By Professor Doom
It’s really is amazing how often a professor saying to administration, “we should treat our students honestly” is viewed with condemnation. I know I received many smackdowns for asking for changes in policy that would help students, but this story is particularly interesting:
Should a Cal State Fullerton math professor be forced to have his students use $180 textbook, written by his boss?
Now, there’s a big potential for conflict of interest in textbooks: the professor writes the book, then forces his students, a captive audience, to buy them. The professor makes money off royalties, no matter how terrible the book is, and the students get…well, they get the privilege of having a professor who knows the material well enough to write a book on it.
Despite the possible benefit, administration, very comfortable with giving themselves arrangements that enrich themselves despite conflicts of interest, nevertheless at most schools make it policy that faculty cannot profit from books they sell to their students; in this case, the royalties get donated to the university, or the department, and the money is used for scholarship.
Faculty have integrity, acknowledge the conflict of interest, and don’t complain…it’s a shame we can’t force admin to play by comparable rules.
Anyway, the department head in this case has written the book, and, while he’s not teaching the course, is in a position to force students to buy his book…thus getting around the usual “conflict of interest” prohibitions.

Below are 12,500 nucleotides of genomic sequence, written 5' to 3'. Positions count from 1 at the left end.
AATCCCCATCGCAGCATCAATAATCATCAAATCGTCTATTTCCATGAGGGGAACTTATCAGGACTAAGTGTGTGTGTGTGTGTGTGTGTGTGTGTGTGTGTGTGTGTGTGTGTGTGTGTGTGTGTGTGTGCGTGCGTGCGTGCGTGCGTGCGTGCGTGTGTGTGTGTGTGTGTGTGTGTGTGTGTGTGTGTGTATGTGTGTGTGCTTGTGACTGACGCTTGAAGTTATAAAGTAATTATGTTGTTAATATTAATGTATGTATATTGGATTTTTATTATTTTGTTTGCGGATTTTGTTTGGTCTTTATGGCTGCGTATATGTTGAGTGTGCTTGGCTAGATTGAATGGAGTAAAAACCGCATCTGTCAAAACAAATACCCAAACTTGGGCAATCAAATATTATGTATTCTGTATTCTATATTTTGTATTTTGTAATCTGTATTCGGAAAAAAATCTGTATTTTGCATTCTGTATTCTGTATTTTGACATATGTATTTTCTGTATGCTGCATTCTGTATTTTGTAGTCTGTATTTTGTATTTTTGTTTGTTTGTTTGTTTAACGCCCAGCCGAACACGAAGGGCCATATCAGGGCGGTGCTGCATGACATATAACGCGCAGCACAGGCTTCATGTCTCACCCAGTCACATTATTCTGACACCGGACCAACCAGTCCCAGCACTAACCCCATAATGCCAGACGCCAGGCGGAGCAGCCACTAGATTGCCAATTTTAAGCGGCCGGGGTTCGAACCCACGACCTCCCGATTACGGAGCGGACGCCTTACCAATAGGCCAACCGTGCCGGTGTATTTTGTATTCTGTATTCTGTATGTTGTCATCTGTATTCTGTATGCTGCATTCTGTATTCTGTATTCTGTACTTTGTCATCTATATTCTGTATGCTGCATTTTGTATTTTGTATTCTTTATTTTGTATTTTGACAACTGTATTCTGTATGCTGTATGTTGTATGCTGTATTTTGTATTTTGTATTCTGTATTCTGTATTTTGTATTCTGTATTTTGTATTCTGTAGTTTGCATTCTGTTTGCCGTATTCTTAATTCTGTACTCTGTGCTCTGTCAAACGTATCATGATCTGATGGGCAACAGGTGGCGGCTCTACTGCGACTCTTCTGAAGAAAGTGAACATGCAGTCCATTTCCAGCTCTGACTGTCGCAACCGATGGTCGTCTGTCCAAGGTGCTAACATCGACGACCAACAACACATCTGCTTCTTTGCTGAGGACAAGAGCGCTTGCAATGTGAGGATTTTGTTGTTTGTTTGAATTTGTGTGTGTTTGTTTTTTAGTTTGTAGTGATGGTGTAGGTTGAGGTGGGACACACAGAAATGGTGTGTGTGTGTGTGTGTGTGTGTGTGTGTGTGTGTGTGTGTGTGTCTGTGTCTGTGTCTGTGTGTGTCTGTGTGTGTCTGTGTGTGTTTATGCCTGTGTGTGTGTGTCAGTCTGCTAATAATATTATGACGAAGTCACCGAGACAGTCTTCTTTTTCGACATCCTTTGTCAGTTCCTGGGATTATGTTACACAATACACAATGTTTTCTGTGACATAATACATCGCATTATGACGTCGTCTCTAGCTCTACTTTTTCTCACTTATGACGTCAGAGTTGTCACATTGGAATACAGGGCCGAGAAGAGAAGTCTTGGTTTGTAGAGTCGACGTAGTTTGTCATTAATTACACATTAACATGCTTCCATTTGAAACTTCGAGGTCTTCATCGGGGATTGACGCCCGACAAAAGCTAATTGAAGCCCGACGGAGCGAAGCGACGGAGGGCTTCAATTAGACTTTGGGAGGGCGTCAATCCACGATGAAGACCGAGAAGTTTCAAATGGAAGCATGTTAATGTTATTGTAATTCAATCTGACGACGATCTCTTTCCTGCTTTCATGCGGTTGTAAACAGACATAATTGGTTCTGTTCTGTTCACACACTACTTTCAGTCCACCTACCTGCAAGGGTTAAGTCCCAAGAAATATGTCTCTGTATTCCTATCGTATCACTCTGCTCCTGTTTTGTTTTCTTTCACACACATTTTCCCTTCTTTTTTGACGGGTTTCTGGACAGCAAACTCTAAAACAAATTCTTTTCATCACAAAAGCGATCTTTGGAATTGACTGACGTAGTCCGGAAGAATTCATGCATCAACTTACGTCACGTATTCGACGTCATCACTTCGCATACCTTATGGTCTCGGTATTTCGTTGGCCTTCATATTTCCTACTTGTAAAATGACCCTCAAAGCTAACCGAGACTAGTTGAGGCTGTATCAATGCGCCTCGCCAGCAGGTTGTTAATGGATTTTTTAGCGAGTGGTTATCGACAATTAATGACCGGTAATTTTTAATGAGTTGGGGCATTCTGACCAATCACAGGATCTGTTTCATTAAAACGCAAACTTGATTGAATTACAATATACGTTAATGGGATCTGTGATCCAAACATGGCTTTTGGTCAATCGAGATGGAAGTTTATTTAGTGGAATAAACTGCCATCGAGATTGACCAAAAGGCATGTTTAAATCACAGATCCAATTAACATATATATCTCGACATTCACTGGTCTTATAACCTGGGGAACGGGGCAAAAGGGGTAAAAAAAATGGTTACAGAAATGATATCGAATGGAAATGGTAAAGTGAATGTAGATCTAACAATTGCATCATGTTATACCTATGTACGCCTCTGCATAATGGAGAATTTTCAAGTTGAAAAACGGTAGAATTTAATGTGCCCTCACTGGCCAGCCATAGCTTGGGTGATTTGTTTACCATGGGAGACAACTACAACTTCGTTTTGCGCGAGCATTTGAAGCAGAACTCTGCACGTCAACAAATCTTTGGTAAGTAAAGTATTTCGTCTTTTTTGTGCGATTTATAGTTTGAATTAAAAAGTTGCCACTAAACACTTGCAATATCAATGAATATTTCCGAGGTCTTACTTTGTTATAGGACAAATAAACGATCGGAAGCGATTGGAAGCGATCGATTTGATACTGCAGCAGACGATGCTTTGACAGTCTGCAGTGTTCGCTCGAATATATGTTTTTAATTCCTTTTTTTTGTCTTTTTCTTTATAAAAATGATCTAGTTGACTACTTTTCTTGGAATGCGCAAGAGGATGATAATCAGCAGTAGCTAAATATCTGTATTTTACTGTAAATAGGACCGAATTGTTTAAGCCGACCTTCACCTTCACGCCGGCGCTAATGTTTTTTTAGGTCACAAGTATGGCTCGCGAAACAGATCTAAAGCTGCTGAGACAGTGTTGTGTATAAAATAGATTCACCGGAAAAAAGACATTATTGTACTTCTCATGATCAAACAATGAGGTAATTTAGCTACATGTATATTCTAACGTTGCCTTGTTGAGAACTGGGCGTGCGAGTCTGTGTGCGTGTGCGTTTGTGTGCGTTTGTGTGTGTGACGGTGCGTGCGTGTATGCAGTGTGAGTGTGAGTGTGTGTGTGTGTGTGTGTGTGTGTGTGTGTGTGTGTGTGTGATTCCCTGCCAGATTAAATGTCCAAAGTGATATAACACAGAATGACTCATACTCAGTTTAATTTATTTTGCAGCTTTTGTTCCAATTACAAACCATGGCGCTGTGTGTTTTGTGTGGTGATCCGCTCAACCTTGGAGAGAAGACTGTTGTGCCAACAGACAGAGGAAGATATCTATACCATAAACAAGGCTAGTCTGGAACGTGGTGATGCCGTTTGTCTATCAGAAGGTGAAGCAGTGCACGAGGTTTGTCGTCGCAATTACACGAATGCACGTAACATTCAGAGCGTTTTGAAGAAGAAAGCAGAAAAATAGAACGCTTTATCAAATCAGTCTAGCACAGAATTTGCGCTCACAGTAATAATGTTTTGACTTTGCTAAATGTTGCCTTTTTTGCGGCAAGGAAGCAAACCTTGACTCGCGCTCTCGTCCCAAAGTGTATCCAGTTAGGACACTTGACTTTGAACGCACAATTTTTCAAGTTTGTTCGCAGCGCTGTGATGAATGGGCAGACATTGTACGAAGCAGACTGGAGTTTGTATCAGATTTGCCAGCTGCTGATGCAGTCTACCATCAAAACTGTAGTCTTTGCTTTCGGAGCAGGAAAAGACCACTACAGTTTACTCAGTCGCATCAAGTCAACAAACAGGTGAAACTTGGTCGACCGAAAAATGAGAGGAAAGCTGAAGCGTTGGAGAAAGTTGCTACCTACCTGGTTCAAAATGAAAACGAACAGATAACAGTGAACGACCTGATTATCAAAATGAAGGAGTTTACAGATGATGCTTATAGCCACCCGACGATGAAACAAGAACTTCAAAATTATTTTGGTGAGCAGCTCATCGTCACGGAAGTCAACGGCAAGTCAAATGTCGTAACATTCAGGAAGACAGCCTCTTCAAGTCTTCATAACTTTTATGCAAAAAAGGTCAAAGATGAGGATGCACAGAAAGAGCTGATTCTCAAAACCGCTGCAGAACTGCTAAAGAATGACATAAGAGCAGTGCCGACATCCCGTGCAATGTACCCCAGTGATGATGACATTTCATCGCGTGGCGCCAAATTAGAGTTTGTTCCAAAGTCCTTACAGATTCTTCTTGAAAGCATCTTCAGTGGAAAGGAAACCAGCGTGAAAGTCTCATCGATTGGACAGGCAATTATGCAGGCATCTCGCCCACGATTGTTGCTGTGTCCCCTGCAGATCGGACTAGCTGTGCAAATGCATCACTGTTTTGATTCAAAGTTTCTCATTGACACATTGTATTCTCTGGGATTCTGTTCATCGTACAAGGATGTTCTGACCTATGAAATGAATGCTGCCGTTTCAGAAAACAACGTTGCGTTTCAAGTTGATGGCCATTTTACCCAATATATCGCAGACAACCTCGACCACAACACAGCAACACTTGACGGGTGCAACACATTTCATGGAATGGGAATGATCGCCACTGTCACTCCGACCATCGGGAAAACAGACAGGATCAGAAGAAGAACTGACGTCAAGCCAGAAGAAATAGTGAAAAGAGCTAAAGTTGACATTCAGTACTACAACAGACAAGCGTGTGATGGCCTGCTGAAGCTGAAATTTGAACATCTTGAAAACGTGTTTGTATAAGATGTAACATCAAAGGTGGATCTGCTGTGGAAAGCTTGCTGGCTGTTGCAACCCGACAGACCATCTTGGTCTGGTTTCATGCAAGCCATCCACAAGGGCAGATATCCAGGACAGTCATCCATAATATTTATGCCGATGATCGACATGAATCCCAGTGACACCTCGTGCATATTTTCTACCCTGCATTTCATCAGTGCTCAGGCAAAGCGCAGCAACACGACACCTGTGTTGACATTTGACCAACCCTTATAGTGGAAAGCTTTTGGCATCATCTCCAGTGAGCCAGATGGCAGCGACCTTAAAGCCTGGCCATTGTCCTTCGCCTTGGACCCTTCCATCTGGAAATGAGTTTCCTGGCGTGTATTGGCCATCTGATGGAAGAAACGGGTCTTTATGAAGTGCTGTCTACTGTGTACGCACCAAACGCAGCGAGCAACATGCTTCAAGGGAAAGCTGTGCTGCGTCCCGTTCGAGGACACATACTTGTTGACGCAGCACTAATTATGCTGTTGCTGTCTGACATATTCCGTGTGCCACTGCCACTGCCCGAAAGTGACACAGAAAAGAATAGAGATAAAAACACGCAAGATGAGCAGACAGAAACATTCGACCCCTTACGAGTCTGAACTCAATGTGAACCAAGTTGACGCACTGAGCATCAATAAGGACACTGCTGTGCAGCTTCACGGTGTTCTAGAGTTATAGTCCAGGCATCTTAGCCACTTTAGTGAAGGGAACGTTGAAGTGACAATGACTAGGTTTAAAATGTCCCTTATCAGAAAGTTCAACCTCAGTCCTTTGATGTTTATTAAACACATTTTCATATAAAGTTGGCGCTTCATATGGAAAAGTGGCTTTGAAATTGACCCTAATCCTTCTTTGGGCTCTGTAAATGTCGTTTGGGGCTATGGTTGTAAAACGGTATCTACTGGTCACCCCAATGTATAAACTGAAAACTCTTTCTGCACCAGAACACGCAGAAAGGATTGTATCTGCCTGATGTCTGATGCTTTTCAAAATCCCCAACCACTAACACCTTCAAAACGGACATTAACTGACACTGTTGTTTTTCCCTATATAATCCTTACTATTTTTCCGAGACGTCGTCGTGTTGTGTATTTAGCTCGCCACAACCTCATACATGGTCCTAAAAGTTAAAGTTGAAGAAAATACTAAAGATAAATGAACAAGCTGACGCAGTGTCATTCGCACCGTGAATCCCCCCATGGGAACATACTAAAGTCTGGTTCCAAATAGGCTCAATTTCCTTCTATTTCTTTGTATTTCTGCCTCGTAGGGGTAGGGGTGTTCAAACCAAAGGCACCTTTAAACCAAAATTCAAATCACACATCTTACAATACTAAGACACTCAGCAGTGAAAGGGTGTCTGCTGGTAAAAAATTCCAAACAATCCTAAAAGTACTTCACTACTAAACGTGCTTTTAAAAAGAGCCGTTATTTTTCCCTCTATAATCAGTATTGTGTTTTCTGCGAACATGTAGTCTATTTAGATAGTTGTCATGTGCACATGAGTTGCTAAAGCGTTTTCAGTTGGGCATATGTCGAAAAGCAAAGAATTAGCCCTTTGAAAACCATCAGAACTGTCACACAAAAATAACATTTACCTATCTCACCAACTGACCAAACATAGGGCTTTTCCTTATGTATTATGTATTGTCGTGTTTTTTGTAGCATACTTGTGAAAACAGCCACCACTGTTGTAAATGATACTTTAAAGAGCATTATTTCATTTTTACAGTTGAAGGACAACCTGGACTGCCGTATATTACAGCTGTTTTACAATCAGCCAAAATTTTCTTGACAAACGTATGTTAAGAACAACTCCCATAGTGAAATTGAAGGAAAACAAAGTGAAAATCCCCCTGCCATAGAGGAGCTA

The professor in this case doesn’t much like the book his boss is forcing him to use, and would rather use a different book. Can a professor use whatever books he wants for his courses? Usually, academic freedom allows this, although course textbooks are often picked by a committee. Anyway, the professor decided to exercise academic freedom over his book choice, and smackdown followed:
University officials threatened Alain Bourget last year with discipline as serious as dismissal after Bourget taught his sophomore-level course, Introduction to Linear Algebra and Differential Equations, with his preferred books.
As an aside, there has been huge growth in enrollment in differential equations-type courses the last few years. The “big oil boom” is one of the few industries remaining that are providing high-paying jobs in exchange for very expensive degrees…I suspect oil’s rapidly dropping price will soon lead to a “big oil bust” soon, however. I used to teach at a huge state school famous for its engineering programs: it had about 50 differential equations students every semester; now 300 or more students are taking this fairly advanced and specialized course.
Anyway, the faculty decides “I’m not going to force my students to buy a $180 book I don’t like, I’ll make them buy a cheaper book that is better, in my opinion.”
Admin wasn’t about to let this minor act of defiance go unchallenged:
The university says he violated policy and went against orders from the provost and former dean of the math and sciences college, according to the reprimand letter.
Now, for what it’s worth, the $180 book is popular, I’ve even used it for courses:
The book, “Differential Equations and Linear Algebra,” was written by Stephen W. Goode and Scott A. Annin, the chair and vice chair of the university’s math department.
I know this isn’t the best place for a review of a book on an obscure topic, but I’ll be quick. This textbook gives fine explanations of many concepts, and one can gain good understanding of differential equations from it.